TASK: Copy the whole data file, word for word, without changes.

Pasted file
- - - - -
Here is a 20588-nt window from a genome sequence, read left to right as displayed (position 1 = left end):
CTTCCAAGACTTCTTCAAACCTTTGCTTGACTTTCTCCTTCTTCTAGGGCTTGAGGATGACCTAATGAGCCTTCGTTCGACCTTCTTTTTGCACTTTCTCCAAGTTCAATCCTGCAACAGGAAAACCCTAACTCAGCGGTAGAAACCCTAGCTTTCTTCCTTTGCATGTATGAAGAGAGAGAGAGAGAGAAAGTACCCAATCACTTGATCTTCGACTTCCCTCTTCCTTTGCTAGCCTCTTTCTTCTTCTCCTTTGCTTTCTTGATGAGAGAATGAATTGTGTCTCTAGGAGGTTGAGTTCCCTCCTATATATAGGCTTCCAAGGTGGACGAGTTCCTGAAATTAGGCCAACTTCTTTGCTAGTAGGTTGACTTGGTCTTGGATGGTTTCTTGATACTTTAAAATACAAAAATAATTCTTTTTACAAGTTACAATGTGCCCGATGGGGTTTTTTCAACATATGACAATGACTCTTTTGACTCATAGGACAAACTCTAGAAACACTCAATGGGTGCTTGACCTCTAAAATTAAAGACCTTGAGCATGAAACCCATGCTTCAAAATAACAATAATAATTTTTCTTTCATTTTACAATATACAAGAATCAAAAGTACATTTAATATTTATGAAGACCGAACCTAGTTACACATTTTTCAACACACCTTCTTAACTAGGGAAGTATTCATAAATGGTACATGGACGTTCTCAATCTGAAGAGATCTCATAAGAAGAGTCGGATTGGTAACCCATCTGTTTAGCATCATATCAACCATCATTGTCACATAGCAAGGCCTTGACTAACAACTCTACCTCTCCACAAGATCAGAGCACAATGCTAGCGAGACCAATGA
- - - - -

Here is a 20588-nt window from a genome sequence, read left to right as displayed (position 1 = left end):
CTTCCAAGACTTCTTCAAACCTTTGCTTGACTTTCTCCTTCTTCTAGGGCTTGAGGATGACCTAATGAGCCTTCGTTCGACCTTCTTTTTGCACTTTCTCCAAGTTCAATCCTGCAACAGGAAAACCCTAACTCAGCGGTAGAAACCCTAGCTTTCTTCCTTTGCATGTATGAAGAGAGAGAGAGAGAGAAAGTACCCAATCACTTGATCTTCGACTTCCCTCTTCCTTTGCTAGCCTCTTTCTTCTTCTCCTTTGCTTTCTTGATGAGAGAATGAATTGTGTCTCTAGGAGGTTGAGTTCCCTCCTATATATAGGCTTCCAAGGTGGACGAGTTCCTGAAATTAGGCCAACTTCTTTGCTAGTAGGTTGACTTGGTCTTGGATGGTTTCTTGATACTTTAAAATACAAAAATAATTCTTTTTACAAGTTACAATGTGCCCGATGGGGTTTTTTCAACATATGACAATGACTCTTTTGACTCATAGGACAAACTCTAGAAACACTCAATGGGTGCTTGACCTCTAAAATTAAAGACCTTGAGCATGAAACCCATGCTTCAAAATAACAATAATAATTTTTCTTTCATTTTACAATATACAAGAATCAAAAGTACATTTAATATTTATGAAGACCGAACCTAGTTACACATTTTTCAACACACCTTCTTAACTAGGGAAGTATTCATAAATGGTACATGGACGTTCTCAATCTGAAGAGATCTCATAAGAAGAGTCGGATTGGTAACCCATCTGTTTAGCATCATATCAACCATCATTGTCACATAGCAAGGCCTTGACTAACAACTCTACCTCTCCACAAGATCAGAGCACAATGCTAGCGAGACCAATGA